Site icon Conservation news

The only species of bear in South America: the spectacled bear | Candid Animal Cam

  • Every two weeks, Mongabay brings you a new episode of Candid Animal Cam, our show featuring animals caught on camera traps around the world and hosted by Romi Castagnino, our writer and conservation scientist.

Camera traps bring you closer to the secretive natural world and are an important conservation tool to study wildlife. This week we’re meeting the only species of bear in South America: the spectacled bear.

This is the second part of a two-part series. Watch part I discussing the species’ characteristics and behavior.

The spectacled bear lives in only 3% of South America, between Bolivia and Venezuela, but shares habitat with at least 76% of mammal species in the subcontinent. That is why it is considered an umbrella species for the conservation of biodiversity. An umbrella species is a species whose conservation results in the indirect protection of other species that make up the ecological community of its habitat.

The camera trap footage was taken in the dry forests of northwestern Peru. In this habitat between December and March, the bears descend towards the lower areas to feed on fruits, especially sapote fruits. They play an important role in the ecosystem as seed dispersers because they excrete the seeds far from the tree where they originally ate the fruit. In the dry forest spectacled bears also rely on small pools of water which are sparsely distributed and constitute the only source of water during the dry season.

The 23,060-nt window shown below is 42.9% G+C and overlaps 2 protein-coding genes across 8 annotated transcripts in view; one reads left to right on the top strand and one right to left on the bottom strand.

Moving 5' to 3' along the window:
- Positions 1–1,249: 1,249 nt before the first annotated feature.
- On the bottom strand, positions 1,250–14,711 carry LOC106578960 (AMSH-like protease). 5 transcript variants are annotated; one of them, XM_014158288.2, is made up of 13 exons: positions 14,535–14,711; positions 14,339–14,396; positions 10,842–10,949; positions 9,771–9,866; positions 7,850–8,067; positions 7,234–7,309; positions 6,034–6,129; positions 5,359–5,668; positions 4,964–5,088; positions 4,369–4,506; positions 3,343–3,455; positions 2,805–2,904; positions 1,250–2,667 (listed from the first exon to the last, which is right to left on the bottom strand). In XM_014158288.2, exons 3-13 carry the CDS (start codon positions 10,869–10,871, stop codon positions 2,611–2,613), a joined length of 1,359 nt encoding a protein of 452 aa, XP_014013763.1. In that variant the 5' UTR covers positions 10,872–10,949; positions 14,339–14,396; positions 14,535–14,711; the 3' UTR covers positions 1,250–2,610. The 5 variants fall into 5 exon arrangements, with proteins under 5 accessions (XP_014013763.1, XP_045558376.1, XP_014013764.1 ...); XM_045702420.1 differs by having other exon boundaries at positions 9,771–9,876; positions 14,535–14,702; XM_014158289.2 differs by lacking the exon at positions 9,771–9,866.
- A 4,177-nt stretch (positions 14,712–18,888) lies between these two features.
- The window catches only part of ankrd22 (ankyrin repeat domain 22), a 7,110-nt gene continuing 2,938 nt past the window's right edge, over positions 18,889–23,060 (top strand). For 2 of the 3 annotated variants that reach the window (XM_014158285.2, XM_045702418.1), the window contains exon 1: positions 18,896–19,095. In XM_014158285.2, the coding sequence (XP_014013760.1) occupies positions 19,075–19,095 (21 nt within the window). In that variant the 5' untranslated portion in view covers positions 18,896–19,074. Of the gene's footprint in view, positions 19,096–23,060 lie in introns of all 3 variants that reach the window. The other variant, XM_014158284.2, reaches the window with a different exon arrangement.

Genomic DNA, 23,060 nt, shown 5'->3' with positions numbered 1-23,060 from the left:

One hundred years ago the presence of the species was considered common in northwestern Peru but currently, less than 250 individuals are living in this ecosystem. The greatest threats to the species are fragmentation and habitat loss which are a consequence of illegal logging and land conversion for urban expansion and agriculture. Spectacled bears are listed as Vulnerable on the IUCN Red List and although the global population of the species is small and decreasing, isolated groups are still being discovered in forest patches outside their official range. This is the case of a group of bears that was discovered earlier this year surviving in a fragile ecosystem in the Andean highlands of Bolivia. Watch the video to learn more about this species!

Special thanks to the Spectacled Bear Conservation Society-Peru for sharing their footage with us, and Renzo Piana, director of SBC-Peru, for providing the video clip about the organization’s conservation program.  

Banner photo by HumbRios via Wikimedia commons


Romi Castagnino is Mongabay’s bilingual writer. Find her on Twitter and Instagram: @romi_castagnino